By Carol Jones
Sources of strength and support can come from many different places. Relationships can be a source of strength. Ask who the child loves and who the child thinks loves him/her. Who does the child think are his/her friends? And who does he/she play with or spend time with? Who would the child call if he/she was in trouble?
Also ask who really likes your foster child? This can be a teacher or someone else at school or a youth pastor or Sunday school teacher at church. Sometimes there are sources of support that you have not thought of before such as a librarian that spends extra time with your child or a life guard at the pool that takes time to talk to your child.
Which teachers does your child like the most and what are his/her favorite subjects. This does not have to be where he makes the best grades, but where he enjoys the subject and/or the Teacher or the other students in the class. In which classes does he/she get positive feedback?
What are the situations where your foster child handles things well or better than expected? When does the child demonstrate problem-solving skills? Who does the child communicate well with? Communication does not have to be verbal, it can be through facial movement, touch/pointing, music, or other non-verbal cues.
Does the child show that he/she can manage impulses? When is that? What situations are the easiest for him/her manage? Does the child function well independently in some situations? What are those situations?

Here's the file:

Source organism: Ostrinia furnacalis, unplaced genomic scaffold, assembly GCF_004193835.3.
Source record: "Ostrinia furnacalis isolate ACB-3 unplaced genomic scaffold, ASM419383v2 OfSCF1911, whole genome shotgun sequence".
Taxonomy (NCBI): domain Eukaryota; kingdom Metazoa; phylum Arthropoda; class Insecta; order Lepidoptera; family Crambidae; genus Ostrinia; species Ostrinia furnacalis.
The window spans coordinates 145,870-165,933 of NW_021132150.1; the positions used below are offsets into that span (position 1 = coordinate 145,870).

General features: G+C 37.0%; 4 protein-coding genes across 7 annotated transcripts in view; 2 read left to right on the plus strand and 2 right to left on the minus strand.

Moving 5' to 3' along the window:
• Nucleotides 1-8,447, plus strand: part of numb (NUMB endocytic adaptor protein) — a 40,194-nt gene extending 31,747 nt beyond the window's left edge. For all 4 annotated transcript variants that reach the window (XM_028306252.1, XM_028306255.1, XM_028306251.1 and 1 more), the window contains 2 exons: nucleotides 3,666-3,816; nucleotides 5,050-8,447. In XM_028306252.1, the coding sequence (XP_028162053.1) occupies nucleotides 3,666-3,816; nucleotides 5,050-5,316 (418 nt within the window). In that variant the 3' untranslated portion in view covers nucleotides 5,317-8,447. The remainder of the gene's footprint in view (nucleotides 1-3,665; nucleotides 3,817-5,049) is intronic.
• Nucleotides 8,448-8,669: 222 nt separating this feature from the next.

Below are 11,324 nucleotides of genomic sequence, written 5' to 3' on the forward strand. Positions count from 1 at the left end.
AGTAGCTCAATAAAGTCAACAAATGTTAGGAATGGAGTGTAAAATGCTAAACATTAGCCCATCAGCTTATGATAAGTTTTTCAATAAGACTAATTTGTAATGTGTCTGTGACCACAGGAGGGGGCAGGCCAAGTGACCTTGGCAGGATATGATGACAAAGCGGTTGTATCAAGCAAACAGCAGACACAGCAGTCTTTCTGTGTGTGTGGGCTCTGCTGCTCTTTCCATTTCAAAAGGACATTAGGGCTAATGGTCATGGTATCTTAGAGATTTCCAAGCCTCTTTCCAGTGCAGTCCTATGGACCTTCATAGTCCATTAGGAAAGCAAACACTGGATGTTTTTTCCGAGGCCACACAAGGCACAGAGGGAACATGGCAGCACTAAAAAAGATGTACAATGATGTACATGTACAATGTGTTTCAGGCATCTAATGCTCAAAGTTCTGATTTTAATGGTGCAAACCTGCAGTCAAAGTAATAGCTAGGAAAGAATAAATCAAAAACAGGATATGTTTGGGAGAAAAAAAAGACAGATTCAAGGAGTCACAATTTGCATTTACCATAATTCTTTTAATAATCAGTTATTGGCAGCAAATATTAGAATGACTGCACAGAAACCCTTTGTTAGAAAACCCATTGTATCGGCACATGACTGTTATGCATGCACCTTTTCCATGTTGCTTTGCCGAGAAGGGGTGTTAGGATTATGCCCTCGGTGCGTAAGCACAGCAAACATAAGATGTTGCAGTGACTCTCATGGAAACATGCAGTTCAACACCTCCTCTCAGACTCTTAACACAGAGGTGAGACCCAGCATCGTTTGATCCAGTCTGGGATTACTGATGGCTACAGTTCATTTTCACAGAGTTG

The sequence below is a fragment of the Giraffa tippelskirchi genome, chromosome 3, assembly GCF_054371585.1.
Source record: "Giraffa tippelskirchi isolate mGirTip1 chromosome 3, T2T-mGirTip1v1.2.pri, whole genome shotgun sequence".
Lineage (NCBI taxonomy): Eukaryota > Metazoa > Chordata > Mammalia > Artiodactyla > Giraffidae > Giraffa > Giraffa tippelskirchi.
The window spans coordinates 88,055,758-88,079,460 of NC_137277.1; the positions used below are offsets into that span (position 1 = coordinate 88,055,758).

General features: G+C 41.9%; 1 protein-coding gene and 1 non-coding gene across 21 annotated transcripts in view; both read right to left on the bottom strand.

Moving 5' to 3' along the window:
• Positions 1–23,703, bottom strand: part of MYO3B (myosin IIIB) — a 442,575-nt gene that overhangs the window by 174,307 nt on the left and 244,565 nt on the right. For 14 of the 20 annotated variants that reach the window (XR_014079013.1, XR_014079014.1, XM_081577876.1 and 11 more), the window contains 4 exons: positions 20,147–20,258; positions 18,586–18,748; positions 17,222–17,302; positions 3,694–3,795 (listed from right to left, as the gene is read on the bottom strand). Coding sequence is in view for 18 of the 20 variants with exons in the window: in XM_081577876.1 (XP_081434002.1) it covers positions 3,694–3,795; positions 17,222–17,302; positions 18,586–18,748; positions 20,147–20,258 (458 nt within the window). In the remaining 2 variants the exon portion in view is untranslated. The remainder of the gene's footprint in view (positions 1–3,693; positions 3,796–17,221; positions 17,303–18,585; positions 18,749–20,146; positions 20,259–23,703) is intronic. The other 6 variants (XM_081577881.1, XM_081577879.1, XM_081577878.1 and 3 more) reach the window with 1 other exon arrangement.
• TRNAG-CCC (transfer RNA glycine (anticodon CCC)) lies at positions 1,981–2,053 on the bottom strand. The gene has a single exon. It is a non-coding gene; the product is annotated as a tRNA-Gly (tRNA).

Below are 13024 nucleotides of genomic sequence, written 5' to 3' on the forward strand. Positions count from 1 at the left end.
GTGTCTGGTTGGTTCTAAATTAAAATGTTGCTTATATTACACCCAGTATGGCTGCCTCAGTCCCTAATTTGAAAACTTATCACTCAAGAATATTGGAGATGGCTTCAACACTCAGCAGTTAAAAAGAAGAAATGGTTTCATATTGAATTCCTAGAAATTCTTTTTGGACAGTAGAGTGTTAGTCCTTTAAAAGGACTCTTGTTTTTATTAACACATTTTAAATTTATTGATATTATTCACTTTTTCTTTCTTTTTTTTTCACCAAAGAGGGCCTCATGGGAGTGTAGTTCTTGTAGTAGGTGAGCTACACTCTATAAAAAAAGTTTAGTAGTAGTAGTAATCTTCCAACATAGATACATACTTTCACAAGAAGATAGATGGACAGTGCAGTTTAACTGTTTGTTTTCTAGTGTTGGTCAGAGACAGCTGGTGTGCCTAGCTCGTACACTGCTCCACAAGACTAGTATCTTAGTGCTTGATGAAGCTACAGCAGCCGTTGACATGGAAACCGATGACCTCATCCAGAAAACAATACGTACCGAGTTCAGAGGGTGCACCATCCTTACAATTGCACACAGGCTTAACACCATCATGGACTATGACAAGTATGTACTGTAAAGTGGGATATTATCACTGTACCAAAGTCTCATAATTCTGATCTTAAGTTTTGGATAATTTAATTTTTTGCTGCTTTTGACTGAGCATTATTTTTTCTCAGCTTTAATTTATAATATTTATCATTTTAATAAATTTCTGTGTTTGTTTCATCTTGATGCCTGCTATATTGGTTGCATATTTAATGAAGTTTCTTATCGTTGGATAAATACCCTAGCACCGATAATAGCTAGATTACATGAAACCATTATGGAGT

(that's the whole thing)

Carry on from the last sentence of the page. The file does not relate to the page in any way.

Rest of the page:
What does the child show curiosity or interest in? What does the child do well? Does he keep his room clean or is she good with animals as well as something like plays games with others, or sings well or runs fast?
Does the child have spiritual or religious beliefs? Is the child part of a team or community of some sort? When the child went into foster care these support groups may have been lost to the child.
Does the child seem hopeful? Are there some people for which the child can show empathy? Does your child show respect for authority? When does that happen and who gets the respect?
What are ways that we can help our foster children develop relationships, coping skills, develop their interests and connect to groups where he/she can feel a part of a larger community? Some ideas are:
- Make a list of the people that care about the child. Put it somewhere where there is room to add to the list. Remind the child on a regular basis that there are people that care about him/her by reading the list.
- Make a list of people that help the child including their doctor, teachers, social workers, church members, friends and family members.
- Look for situations where the child is comfortable or happy. Try to replicate these situations by figuring what makes it so good.
- Encourage the child when he/she expresses an interest in being someone like a teacher or a policemen even if it is not likely.
- Make a list of the child’s talents. Make sure to include even small things such as he/she makes the bed well or he/she is nice to younger siblings as well as drawing well or running fast.
- If a child shows interest in playing an instrument or drawing, try to figure out ways where he/she can have a lesson or sit with someone who can do the things he is interested in.
- Look for clubs that will be inclusive for the child. Church groups or scouts or clubs where you see the child being successful are possibilities. You might have to get involved to help your child be successful. Volunteering to bring a snack for the group is a good way to start.